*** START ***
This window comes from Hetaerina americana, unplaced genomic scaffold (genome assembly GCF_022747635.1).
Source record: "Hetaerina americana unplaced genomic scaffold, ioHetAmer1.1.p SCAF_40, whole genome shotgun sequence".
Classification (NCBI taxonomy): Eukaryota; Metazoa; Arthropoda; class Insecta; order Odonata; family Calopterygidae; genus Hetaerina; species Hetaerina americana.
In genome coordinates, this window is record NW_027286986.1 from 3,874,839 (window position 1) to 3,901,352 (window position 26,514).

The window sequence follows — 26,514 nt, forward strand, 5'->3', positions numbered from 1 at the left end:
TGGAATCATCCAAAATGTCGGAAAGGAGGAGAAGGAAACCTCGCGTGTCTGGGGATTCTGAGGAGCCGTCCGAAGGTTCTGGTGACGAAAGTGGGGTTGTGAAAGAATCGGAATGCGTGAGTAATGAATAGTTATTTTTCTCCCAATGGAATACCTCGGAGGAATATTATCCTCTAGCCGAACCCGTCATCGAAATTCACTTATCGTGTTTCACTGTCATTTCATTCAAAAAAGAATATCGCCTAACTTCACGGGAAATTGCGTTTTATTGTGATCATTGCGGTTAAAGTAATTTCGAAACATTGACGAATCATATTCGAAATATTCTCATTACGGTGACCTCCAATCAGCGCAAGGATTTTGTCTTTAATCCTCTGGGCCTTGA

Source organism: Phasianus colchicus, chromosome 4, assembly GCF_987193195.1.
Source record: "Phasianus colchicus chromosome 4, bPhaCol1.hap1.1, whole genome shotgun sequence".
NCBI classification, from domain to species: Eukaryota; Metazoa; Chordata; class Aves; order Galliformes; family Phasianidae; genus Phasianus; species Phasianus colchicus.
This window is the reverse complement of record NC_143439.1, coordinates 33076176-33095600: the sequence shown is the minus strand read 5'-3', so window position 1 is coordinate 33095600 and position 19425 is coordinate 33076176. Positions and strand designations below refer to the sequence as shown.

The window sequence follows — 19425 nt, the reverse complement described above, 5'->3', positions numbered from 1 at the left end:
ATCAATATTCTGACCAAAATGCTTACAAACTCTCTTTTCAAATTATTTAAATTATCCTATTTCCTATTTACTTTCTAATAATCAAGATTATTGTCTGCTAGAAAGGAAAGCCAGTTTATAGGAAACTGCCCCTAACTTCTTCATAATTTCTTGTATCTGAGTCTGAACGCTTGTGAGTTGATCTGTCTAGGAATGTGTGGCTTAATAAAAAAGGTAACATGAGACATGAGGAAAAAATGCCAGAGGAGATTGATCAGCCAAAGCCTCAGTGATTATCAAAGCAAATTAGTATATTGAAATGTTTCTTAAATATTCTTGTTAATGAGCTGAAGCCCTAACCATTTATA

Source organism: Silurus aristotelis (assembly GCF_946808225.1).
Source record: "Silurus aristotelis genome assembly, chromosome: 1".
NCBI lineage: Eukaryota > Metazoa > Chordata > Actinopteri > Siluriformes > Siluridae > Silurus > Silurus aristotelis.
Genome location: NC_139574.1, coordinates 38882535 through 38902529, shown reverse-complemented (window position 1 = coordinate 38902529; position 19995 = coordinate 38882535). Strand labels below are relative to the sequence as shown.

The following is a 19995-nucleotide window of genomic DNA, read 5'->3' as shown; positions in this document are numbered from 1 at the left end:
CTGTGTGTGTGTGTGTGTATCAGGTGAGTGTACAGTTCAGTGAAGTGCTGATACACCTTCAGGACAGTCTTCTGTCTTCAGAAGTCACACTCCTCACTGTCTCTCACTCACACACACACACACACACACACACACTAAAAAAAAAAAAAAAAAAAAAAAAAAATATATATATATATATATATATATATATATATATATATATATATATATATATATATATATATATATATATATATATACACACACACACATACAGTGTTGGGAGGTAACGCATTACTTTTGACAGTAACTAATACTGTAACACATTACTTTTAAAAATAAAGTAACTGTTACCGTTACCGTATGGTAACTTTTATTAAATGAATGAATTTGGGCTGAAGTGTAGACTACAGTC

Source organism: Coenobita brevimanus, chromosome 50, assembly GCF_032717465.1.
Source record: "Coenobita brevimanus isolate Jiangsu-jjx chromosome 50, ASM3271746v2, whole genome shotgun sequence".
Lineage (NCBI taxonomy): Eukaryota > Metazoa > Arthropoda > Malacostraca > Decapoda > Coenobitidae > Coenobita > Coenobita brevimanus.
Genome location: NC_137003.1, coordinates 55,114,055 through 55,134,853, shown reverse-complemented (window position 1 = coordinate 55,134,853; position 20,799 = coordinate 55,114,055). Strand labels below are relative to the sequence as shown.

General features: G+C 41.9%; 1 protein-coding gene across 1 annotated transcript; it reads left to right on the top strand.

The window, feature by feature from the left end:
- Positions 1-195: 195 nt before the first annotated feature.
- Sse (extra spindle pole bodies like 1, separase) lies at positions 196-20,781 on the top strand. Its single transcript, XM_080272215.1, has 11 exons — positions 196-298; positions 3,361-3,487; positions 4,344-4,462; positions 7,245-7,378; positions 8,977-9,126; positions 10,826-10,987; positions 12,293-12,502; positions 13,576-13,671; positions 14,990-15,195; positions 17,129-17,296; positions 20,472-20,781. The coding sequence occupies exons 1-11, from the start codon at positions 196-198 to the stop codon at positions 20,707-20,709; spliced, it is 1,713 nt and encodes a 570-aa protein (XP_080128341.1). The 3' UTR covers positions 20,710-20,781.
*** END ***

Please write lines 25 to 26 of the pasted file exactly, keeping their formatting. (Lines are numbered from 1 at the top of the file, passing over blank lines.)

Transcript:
- Positions 1-195: 195 nt before the first annotated feature.
- Sse (extra spindle pole bodies like 1, separase) lies at positions 196-20,781 on the top strand. Its single transcript, XM_080272215.1, has 11 exons — positions 196-298; positions 3,361-3,487; positions 4,344-4,462; positions 7,245-7,378; positions 8,977-9,126; positions 10,826-10,987; positions 12,293-12,502; positions 13,576-13,671; positions 14,990-15,195; positions 17,129-17,296; positions 20,472-20,781. The coding sequence occupies exons 1-11, from the start codon at positions 196-198 to the stop codon at positions 20,707-20,709; spliced, it is 1,713 nt and encodes a 570-aa protein (XP_080128341.1). The 3' UTR covers positions 20,710-20,781.